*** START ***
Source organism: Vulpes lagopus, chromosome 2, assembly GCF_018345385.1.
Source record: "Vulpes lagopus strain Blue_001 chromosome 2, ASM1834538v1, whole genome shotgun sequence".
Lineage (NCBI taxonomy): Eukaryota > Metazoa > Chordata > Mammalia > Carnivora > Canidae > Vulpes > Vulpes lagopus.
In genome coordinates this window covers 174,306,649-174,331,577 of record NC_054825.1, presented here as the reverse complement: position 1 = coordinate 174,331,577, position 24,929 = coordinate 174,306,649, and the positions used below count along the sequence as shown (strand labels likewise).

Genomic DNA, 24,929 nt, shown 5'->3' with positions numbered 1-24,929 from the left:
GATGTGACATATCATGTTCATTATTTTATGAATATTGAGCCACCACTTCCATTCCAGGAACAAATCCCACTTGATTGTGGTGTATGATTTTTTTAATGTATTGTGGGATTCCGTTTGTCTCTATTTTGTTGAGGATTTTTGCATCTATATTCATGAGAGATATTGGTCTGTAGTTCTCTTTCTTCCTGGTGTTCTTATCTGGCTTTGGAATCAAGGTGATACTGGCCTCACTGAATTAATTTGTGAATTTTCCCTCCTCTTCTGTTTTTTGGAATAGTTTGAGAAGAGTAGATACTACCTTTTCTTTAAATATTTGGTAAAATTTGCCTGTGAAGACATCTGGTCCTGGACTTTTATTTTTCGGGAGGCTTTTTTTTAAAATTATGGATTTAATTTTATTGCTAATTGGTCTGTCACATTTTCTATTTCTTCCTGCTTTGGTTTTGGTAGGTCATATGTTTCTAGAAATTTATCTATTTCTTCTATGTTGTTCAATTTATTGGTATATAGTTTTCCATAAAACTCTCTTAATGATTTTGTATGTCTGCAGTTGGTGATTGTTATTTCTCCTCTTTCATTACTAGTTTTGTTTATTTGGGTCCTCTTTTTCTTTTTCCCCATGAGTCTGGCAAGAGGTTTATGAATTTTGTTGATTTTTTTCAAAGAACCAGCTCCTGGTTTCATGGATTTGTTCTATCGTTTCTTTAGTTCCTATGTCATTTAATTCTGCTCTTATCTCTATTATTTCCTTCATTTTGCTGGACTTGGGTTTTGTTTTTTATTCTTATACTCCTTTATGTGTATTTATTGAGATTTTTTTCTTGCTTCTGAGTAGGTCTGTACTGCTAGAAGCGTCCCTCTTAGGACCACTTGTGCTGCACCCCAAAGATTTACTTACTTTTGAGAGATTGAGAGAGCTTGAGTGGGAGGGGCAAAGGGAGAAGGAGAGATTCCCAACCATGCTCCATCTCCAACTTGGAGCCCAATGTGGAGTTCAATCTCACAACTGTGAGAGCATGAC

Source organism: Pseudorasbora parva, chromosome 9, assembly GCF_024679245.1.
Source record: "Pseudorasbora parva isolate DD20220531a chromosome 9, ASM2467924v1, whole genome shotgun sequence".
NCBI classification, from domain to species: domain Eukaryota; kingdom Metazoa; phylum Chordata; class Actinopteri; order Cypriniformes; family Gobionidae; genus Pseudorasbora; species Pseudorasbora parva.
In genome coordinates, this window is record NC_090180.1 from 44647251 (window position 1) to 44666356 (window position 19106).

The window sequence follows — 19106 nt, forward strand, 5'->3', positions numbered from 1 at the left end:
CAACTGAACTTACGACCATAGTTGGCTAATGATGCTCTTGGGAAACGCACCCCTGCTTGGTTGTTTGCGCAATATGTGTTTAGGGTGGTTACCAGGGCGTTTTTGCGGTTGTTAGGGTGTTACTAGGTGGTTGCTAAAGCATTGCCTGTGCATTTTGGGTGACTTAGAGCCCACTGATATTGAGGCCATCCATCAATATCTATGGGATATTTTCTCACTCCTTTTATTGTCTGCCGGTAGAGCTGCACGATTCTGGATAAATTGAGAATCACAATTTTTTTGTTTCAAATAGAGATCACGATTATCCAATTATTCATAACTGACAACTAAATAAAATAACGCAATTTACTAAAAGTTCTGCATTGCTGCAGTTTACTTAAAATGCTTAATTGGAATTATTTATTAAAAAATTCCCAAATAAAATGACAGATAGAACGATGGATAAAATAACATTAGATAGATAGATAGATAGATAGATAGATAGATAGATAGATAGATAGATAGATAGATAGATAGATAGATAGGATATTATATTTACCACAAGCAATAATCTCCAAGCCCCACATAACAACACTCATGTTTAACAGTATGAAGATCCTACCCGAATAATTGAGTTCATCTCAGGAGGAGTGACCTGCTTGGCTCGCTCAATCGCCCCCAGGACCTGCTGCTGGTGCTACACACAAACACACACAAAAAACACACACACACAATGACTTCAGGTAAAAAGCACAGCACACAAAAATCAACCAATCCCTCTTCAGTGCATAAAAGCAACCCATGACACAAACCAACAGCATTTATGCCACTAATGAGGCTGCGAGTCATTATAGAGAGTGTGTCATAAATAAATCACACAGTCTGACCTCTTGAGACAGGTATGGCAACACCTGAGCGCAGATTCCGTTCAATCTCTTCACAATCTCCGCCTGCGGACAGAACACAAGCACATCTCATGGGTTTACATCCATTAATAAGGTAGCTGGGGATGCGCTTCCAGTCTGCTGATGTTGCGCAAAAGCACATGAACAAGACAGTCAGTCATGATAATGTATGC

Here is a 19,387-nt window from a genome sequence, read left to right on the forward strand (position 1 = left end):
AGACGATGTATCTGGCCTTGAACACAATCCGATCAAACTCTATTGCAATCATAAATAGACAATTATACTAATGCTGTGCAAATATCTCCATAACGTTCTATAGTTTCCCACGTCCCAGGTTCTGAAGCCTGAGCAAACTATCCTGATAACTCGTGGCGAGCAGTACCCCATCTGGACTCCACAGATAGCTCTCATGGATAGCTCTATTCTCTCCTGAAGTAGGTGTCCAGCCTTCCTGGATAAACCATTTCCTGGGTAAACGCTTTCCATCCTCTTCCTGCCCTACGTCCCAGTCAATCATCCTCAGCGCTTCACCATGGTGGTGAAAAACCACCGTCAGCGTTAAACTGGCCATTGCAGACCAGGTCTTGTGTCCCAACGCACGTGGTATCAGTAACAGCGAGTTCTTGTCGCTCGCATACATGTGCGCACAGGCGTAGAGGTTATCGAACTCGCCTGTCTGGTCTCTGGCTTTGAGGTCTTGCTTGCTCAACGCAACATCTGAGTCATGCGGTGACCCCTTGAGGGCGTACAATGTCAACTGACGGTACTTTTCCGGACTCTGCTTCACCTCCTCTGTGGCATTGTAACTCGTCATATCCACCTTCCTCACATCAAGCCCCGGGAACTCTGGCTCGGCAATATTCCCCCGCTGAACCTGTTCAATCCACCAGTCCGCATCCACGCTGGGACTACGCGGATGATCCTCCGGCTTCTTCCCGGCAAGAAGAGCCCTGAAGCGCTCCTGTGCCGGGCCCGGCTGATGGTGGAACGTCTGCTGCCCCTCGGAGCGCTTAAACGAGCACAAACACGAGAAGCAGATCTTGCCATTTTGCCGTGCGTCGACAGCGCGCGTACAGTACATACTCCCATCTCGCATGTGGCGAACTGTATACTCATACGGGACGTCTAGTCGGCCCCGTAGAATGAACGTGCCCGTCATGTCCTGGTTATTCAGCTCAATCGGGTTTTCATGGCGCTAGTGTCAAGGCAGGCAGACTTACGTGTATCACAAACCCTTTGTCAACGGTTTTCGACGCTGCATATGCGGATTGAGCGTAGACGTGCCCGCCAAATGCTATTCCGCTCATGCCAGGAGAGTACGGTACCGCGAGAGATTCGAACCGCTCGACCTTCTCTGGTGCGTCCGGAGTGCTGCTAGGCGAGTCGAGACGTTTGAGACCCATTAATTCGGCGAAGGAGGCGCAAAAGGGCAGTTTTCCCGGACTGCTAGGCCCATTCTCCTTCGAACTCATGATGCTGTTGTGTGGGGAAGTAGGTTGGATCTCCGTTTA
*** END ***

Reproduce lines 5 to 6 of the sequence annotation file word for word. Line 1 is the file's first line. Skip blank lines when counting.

Genomic DNA, 24,929 nt, shown 5'->3' with positions numbered 1-24,929 from the left:
GATGTGACATATCATGTTCATTATTTTATGAATATTGAGCCACCACTTCCATTCCAGGAACAAATCCCACTTGATTGTGGTGTATGATTTTTTTAATGTATTGTGGGATTCCGTTTGTCTCTATTTTGTTGAGGATTTTTGCATCTATATTCATGAGAGATATTGGTCTGTAGTTCTCTTTCTTCCTGGTGTTCTTATCTGGCTTTGGAATCAAGGTGATACTGGCCTCACTGAATTAATTTGTGAATTTTCCCTCCTCTTCTGTTTTTTGGAATAGTTTGAGAAGAGTAGATACTACCTTTTCTTTAAATATTTGGTAAAATTTGCCTGTGAAGACATCTGGTCCTGGACTTTTATTTTTCGGGAGGCTTTTTTTTAAAATTATGGATTTAATTTTATTGCTAATTGGTCTGTCACATTTTCTATTTCTTCCTGCTTTGGTTTTGGTAGGTCATATGTTTCTAGAAATTTATCTATTTCTTCTATGTTGTTCAATTTATTGGTATATAGTTTTCCATAAAACTCTCTTAATGATTTTGTATGTCTGCAGTTGGTGATTGTTATTTCTCCTCTTTCATTACTAGTTTTGTTTATTTGGGTCCTCTTTTTCTTTTTCCCCATGAGTCTGGCAAGAGGTTTATGAATTTTGTTGATTTTTTTCAAAGAACCAGCTCCTGGTTTCATGGATTTGTTCTATCGTTTCTTTAGTTCCTATGTCATTTAATTCTGCTCTTATCTCTATTATTTCCTTCATTTTGCTGGACTTGGGTTTTGTTTTTTATTCTTATACTCCTTTATGTGTATTTATTGAGATTTTTTTCTTGCTTCTGAGTAGGTCTGTACTGCTAGAAGCGTCCCTCTTAGGACCACTTGTGCTGCACCCCAAAGATTTACTTACTTTTGAGAGATTGAGAGAGCTTGAGTGGGAGGGGCAAAGGGAGAAGGAGAGATTCCCAACCATGCTCCATCTCCAACTTGGAGCCCAATGTGGAGTTCAATCTCACAACTGTGAGAGCATGAC